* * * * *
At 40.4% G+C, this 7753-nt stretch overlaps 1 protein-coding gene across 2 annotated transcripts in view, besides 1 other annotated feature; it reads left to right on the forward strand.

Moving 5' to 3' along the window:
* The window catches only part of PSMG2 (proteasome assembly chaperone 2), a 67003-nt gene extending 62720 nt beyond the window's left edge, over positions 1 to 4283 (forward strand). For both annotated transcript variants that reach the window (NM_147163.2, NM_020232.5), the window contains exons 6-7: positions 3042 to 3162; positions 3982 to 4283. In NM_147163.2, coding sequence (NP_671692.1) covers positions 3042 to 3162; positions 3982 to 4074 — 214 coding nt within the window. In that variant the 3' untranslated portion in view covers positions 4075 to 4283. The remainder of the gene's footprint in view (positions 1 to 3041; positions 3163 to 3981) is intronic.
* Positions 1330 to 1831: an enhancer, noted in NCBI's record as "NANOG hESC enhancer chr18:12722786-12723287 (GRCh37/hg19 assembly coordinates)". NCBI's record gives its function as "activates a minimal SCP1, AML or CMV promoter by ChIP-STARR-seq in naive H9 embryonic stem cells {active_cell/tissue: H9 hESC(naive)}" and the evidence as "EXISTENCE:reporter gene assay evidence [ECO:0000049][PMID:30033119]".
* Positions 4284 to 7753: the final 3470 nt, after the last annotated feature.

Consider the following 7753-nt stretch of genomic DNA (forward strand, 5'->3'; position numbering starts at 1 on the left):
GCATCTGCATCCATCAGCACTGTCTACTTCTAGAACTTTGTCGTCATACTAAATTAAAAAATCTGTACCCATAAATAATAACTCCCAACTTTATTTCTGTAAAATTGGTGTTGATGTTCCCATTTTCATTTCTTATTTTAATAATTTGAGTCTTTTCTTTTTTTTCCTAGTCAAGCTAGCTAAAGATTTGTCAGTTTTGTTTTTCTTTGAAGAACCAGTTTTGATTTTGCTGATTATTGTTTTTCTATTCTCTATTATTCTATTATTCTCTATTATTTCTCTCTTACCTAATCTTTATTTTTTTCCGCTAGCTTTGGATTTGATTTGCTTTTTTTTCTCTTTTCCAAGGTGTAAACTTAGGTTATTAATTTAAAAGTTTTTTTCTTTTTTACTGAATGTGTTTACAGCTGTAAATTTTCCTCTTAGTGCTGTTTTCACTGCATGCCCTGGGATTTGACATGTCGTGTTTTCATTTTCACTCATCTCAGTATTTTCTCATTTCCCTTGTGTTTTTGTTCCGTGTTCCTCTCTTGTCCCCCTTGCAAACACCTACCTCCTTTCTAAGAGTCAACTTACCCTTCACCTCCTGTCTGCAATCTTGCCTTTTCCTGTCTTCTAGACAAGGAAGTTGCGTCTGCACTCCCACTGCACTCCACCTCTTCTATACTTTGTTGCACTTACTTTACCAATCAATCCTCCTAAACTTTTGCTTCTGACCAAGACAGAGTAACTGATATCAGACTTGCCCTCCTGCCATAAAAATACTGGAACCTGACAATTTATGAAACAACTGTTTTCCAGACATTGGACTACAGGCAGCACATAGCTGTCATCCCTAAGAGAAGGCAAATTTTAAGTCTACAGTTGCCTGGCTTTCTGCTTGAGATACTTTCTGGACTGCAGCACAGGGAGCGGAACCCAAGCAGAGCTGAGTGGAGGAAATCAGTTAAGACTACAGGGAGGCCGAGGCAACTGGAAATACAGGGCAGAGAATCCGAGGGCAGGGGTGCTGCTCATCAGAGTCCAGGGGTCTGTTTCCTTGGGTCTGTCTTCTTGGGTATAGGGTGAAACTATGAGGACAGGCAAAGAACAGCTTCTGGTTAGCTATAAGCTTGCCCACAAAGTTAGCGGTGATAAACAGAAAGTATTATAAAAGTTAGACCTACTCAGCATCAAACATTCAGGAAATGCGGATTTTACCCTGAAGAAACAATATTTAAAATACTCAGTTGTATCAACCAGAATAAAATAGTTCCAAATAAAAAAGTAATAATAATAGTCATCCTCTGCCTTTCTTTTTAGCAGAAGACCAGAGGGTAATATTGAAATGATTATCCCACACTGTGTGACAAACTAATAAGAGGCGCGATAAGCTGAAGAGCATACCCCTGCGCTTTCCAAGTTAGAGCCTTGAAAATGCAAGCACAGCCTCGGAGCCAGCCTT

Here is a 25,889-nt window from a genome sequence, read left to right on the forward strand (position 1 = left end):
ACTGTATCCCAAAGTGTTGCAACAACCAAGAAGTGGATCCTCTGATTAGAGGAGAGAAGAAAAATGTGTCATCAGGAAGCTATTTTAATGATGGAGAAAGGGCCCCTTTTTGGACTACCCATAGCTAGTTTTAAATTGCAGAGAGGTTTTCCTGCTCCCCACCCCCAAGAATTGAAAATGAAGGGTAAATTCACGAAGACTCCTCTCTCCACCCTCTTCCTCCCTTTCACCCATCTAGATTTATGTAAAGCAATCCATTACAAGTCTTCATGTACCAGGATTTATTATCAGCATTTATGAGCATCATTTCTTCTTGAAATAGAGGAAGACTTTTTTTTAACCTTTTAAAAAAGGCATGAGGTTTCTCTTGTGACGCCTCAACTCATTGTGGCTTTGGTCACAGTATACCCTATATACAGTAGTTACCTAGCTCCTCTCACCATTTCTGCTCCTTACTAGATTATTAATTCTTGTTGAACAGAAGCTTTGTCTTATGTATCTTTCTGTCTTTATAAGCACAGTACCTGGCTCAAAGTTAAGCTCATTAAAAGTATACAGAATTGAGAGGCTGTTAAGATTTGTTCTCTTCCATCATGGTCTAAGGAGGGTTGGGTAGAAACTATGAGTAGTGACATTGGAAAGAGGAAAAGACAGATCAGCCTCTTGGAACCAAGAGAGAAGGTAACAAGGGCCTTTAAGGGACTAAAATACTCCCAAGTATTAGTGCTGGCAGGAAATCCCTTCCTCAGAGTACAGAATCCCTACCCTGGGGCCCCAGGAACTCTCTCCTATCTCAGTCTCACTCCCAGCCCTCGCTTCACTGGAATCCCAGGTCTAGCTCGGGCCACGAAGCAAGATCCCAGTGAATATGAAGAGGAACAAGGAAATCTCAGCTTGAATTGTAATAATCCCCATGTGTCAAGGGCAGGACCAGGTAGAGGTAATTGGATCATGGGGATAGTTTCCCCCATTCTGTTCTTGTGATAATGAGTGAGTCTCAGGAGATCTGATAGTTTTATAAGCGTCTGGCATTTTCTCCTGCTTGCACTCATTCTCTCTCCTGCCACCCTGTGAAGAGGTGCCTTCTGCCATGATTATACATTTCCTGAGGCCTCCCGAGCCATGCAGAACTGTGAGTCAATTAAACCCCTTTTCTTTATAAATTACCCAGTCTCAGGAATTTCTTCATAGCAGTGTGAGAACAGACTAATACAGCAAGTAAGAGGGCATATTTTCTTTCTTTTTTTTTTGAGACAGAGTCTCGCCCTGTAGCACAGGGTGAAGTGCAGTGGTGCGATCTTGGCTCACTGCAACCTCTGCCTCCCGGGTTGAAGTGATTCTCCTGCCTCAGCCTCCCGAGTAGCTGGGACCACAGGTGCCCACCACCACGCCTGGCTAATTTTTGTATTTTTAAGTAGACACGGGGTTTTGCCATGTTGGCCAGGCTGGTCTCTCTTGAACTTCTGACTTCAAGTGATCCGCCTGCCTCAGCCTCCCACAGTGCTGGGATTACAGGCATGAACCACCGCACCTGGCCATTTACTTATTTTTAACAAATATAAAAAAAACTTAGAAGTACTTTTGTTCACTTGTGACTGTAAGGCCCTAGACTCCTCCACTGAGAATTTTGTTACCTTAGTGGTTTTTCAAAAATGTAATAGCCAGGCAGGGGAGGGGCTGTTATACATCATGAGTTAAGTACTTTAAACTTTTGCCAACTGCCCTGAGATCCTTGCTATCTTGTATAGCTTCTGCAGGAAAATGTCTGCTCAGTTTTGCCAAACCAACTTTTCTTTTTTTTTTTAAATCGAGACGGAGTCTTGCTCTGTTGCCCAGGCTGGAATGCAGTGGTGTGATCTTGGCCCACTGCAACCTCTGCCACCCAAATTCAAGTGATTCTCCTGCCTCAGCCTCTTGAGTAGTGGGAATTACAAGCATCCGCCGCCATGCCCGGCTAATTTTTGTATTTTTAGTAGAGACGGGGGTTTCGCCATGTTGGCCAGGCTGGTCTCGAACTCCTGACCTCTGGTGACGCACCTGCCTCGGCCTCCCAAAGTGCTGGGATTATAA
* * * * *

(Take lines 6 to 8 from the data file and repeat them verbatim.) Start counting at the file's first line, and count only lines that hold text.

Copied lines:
Consider the following 7753-nt stretch of genomic DNA (forward strand, 5'->3'; position numbering starts at 1 on the left):
GCATCTGCATCCATCAGCACTGTCTACTTCTAGAACTTTGTCGTCATACTAAATTAAAAAATCTGTACCCATAAATAATAACTCCCAACTTTATTTCTGTAAAATTGGTGTTGATGTTCCCATTTTCATTTCTTATTTTAATAATTTGAGTCTTTTCTTTTTTTTCCTAGTCAAGCTAGCTAAAGATTTGTCAGTTTTGTTTTTCTTTGAAGAACCAGTTTTGATTTTGCTGATTATTGTTTTTCTATTCTCTATTATTCTATTATTCTCTATTATTTCTCTCTTACCTAATCTTTATTTTTTTCCGCTAGCTTTGGATTTGATTTGCTTTTTTTTCTCTTTTCCAAGGTGTAAACTTAGGTTATTAATTTAAAAGTTTTTTTCTTTTTTACTGAATGTGTTTACAGCTGTAAATTTTCCTCTTAGTGCTGTTTTCACTGCATGCCCTGGGATTTGACATGTCGTGTTTTCATTTTCACTCATCTCAGTATTTTCTCATTTCCCTTGTGTTTTTGTTCCGTGTTCCTCTCTTGTCCCCCTTGCAAACACCTACCTCCTTTCTAAGAGTCAACTTACCCTTCACCTCCTGTCTGCAATCTTGCCTTTTCCTGTCTTCTAGACAAGGAAGTTGCGTCTGCACTCCCACTGCACTCCACCTCTTCTATACTTTGTTGCACTTACTTTACCAATCAATCCTCCTAAACTTTTGCTTCTGACCAAGACAGAGTAACTGATATCAGACTTGCCCTCCTGCCATAAAAATACTGGAACCTGACAATTTATGAAACAACTGTTTTCCAGACATTGGACTACAGGCAGCACATAGCTGTCATCCCTAAGAGAAGGCAAATTTTAAGTCTACAGTTGCCTGGCTTTCTGCTTGAGATACTTTCTGGACTGCAGCACAGGGAGCGGAACCCAAGCAGAGCTGAGTGGAGGAAATCAGTTAAGACTACAGGGAGGCCGAGGCAACTGGAAATACAGGGCAGAGAATCCGAGGGCAGGGGTGCTGCTCATCAGAGTCCAGGGGTCTGTTTCCTTGGGTCTGTCTTCTTGGGTATAGGGTGAAACTATGAGGACAGGCAAAGAACAGCTTCTGGTTAGCTATAAGCTTGCCCACAAAGTTAGCGGTGATAAACAGAAAGTATTATAAAAGTTAGACCTACTCAGCATCAAACATTCAGGAAATGCGGATTTTACCCTGAAGAAACAATATTTAAAATACTCAGTTGTATCAACCAGAATAAAATAGTTCCAAATAAAAAAGTAATAATAATAGTCATCCTCTGCCTTTCTTTTTAGCAGAAGACCAGAGGGTAATATTGAAATGATTATCCCACACTGTGTGACAAACTAATAAGAGGCGCGATAAGCTGAAGAGCATACCCCTGCGCTTTCCAAGTTAGAGCCTTGAAAATGCAAGCACAGCCTCGGAGCCAGCCTT

Here is a 25,889-nt window from a genome sequence, read left to right on the forward strand (position 1 = left end):